Each year, Fairfax County Public Schools sends more students to UVA than any other school district (averaging 536 students per year), many of whom have relied on the AccessUVa program. As Fairfax County continues to grow and enroll more socio-economically disadvantaged students, I believe that our School Board must stand up for them and their ability to continue their education.
The original letter can be found here, and its text is included below:
November 12, 2013
Dr. George Keith Martin
University of Virginia Board of Visitors
P.O. Box 400222
Charlottesville, VA 22904
Dear Dr. Martin,
As members of the Fairfax County School Board, we are writing to express concern about how the elimination of the AccessUVa no-loan policy will affect our growing population of socio-economically disadvantaged students after they graduate from high school.
Over the past five years, the number of students in Fairfax County who receive free or reduced-priced meals has grown from 22 to 27 percent, while our student population has grown by 15,000 students. These trends will only
continue, and we expect that more and more of your applicants will come from families with great financial need. Since 2005, U.Va. has enrolled 4,291 Fairfax County graduates, many of whom have benefited from the no-loan policy. The elimination of this policy could make it significantly more difficult for our high-achieving, low-income students to study at Virginia’s flagship university.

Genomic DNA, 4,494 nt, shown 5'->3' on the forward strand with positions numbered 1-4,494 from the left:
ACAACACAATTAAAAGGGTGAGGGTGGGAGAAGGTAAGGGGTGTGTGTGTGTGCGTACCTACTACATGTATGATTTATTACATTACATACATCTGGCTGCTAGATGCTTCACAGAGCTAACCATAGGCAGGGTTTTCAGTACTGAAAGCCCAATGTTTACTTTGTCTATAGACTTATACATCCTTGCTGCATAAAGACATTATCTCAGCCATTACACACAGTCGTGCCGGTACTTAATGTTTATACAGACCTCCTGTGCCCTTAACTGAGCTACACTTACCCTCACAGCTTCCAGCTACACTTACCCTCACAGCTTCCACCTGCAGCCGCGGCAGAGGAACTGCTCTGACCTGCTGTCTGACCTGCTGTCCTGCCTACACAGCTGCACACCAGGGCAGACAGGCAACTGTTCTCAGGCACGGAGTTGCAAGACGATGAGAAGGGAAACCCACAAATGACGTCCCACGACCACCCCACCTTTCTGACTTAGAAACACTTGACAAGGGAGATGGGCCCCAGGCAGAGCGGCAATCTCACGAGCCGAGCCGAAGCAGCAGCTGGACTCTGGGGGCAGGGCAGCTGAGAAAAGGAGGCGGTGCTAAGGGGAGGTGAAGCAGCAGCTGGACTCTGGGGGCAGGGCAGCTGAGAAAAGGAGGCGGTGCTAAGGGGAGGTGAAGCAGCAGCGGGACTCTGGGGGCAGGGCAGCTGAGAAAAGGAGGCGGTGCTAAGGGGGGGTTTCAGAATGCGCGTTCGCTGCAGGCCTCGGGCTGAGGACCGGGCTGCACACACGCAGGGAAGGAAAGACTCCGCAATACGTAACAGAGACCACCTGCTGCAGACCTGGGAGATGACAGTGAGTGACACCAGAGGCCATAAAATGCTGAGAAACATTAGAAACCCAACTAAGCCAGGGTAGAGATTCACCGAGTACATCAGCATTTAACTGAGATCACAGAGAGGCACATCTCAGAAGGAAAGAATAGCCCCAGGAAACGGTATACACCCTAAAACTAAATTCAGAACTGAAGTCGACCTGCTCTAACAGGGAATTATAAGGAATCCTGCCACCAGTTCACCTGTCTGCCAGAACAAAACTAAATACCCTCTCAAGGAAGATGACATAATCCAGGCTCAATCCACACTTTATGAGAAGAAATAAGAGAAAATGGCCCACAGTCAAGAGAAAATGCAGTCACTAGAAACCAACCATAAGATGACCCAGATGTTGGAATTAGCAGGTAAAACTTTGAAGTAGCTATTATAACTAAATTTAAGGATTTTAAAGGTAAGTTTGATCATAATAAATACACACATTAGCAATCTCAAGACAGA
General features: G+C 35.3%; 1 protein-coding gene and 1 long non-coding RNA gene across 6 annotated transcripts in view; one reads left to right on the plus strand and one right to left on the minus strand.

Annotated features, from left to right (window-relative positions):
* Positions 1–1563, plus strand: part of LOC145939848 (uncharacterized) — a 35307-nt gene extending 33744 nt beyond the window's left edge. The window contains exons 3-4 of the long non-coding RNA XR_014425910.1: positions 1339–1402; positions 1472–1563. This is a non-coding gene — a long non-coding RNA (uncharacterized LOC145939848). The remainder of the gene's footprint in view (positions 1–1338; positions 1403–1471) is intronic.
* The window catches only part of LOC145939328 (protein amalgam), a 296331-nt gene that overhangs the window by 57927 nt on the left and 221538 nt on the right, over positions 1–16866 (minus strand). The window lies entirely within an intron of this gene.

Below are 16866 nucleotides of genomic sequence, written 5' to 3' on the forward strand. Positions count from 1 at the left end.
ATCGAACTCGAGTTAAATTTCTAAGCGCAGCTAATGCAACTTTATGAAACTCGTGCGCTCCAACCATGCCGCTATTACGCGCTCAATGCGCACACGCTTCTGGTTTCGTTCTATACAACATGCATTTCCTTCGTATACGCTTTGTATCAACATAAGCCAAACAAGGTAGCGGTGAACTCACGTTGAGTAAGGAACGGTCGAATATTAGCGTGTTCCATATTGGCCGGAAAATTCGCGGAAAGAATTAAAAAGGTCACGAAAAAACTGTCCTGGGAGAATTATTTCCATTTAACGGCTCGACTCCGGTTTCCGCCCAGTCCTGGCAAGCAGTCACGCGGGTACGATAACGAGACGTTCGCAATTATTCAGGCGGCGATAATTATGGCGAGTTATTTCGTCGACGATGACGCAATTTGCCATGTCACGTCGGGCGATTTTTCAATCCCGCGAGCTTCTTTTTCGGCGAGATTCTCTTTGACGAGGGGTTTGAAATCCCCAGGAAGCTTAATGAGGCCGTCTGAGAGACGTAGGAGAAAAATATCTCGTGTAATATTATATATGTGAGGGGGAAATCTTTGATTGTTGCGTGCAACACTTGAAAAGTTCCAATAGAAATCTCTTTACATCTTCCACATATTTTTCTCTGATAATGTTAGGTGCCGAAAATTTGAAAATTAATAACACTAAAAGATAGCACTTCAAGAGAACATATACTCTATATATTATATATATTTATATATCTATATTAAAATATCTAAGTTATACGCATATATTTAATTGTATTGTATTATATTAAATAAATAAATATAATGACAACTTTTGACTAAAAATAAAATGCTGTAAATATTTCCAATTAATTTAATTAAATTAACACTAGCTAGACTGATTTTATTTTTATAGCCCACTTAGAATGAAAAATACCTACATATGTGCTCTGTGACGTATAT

Like our public schools, public universities are supposed to put education within reach of all of our citizens, no matter their wealth. The very reason that Thomas Jefferson sought to establish a public education system in
Virginia was to ensure that all citizens—not merely those who could afford a private education—would be able to contribute to society and the democratic process. The AccessUVa program has served this purpose admirably.
We are aware that your institution faces financial difficulties. Like U. Va., FCPS’ state aid has waned in recent years as we’ve been asked to educate more students with less per-pupil funding. Despite these financial challenges, we share a mutual obligation to pursue equity for our neediest students, such as the approximately 350 students a year who benefit from AccessUVa. Recruiting from an increasingly diverse student population is already a great challenge for U. Va., and we fear that cuts to AccessUVa will only exacerbate that challenge.
In Fairfax, we invest heavily in the success of our neediest students with costly but effective strategies such as “needs-based staffing.” When these students work hard to succeed and are ready to advance to the next level in their education, we hope they will find their state colleges and universities matching that investment.
The end of the no-loan program could have wide-ranging impacts both on individuals and the Commonwealth. With the elimination of the program, talented, low-income FCPS graduates may feel their only choice is to forego college altogether. Those needy students who may still decide to attend U. Va. will be under greater pressure to work longer hours to limit their debt load, removing which could remove them from the University community and put more obstacles between them and graduation day. As Virginians, we must all do our part to help all students achieve their full potential, which will ultimately have a positive impact on the state’s economic future.
For all of these reasons, the Fairfax County School Board respectfully asks you to reconsider the elimination of the AccessUVA no-loan policy.
Vice Chairman, Lee District
Hunter Mill District
Mount Vernon District